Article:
Every inexperienced driver can get nervous when they first begin to drive. In the case of Aspergers drivers, those nerves jangle even more, as they take in a lot more stimuli in the driver’s seat. Tension arises due to many, and frequently simultaneous, stimuli input.
These include general anxiety, excessive sunlight, car and traffic noises (i.e. horns honking), bumps, high speed, and excessively high and low temperatures in the car. Any one of these stimuli potentially triggers meltdowns and panic attacks; not ideal when behind the wheel. Fortunately, there are methods to manage and control such stimuli to make them pleasant, instead of unpleasant.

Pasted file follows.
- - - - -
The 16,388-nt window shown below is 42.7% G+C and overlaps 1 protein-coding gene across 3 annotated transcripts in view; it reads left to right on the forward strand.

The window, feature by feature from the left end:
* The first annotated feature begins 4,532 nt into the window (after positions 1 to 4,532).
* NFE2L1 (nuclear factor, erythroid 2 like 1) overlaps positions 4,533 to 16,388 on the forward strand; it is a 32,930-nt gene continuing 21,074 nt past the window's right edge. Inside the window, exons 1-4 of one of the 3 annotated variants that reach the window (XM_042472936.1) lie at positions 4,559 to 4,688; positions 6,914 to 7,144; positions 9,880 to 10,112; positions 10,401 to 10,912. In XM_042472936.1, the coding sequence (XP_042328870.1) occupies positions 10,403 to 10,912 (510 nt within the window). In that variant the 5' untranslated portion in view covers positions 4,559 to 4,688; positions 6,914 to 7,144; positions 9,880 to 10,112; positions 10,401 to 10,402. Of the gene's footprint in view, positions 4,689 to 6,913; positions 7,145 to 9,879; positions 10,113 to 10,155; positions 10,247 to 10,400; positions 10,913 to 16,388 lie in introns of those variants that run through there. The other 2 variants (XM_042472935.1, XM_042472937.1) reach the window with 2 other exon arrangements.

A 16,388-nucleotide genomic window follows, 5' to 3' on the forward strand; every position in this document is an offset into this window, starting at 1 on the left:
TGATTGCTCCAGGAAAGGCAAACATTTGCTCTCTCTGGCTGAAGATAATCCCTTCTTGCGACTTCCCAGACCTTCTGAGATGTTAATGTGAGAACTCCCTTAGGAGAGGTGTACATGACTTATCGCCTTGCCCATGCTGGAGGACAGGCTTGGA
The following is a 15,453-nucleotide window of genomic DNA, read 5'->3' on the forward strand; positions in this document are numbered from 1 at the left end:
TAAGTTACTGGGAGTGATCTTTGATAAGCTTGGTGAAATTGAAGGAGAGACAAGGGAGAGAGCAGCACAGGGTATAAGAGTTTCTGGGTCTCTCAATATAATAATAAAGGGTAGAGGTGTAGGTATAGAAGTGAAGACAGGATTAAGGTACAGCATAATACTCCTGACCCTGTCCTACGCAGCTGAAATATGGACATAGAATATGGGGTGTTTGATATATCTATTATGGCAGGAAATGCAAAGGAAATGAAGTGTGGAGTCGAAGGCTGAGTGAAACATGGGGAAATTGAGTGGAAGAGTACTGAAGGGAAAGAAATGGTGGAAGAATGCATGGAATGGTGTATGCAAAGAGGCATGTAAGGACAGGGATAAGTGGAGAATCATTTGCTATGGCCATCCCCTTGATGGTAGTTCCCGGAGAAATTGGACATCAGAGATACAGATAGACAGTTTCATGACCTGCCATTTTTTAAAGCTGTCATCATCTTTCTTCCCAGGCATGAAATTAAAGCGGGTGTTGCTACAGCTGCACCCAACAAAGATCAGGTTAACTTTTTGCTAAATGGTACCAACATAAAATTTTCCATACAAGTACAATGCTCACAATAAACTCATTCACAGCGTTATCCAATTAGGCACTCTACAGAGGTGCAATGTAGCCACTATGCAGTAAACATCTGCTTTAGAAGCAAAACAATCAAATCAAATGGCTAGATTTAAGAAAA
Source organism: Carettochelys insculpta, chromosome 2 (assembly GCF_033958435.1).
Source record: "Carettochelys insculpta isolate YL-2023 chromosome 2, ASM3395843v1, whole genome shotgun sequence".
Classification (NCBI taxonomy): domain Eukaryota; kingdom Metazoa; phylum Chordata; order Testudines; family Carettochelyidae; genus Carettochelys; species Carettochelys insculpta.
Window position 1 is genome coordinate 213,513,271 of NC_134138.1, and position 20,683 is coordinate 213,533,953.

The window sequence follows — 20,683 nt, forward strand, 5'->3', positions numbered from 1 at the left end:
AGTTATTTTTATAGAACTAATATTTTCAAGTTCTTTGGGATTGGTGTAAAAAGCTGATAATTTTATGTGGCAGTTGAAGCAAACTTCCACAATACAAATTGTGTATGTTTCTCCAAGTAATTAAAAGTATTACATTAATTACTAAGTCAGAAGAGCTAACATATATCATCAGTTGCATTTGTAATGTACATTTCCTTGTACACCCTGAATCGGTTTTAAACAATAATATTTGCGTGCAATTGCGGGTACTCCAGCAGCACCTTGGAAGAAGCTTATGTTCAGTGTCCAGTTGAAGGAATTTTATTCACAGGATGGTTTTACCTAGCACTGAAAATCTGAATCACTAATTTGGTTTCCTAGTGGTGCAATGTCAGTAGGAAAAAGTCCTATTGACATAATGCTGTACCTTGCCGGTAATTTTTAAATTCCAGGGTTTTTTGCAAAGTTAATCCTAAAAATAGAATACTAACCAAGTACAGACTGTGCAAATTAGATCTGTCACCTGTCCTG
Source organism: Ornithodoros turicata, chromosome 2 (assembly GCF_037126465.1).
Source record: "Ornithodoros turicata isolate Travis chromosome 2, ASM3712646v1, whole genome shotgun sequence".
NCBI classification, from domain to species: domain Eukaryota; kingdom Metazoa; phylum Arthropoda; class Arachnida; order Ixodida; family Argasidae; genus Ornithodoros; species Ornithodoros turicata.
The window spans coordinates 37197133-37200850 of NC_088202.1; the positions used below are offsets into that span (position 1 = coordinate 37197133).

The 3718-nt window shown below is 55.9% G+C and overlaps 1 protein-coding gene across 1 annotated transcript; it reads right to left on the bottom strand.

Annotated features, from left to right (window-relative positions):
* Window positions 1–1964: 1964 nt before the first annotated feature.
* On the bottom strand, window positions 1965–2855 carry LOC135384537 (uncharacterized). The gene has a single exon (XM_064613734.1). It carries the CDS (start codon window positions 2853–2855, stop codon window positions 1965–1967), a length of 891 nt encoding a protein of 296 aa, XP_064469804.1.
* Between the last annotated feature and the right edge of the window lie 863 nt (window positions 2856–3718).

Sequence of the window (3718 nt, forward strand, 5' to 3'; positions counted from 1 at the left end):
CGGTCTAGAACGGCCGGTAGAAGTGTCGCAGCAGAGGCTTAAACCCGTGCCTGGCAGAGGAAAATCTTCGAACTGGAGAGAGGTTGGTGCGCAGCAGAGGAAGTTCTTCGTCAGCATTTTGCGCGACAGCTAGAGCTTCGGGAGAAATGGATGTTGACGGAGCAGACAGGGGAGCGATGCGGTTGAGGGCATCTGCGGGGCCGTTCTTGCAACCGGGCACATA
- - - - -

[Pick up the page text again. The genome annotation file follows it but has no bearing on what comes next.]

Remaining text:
First, allow the Aspergers individual to practice driving while paying attention to the stimuli that s/he finds most unpleasant and pleasant. Then, make a plan to control it all.
Temperature and Light
With regard to stimulus management, simple adjustments often provide the necessary resolutions. For example, climate control adjusts temperature, while sun visors and sunglasses can protect against excessive sunlight and glare.
In the case of night driving, excess light comes in the form of headlights of oncoming vehicles. Looking away and using the road lines helps, as long as the driver pays attention to traffic, signs, and lights as well.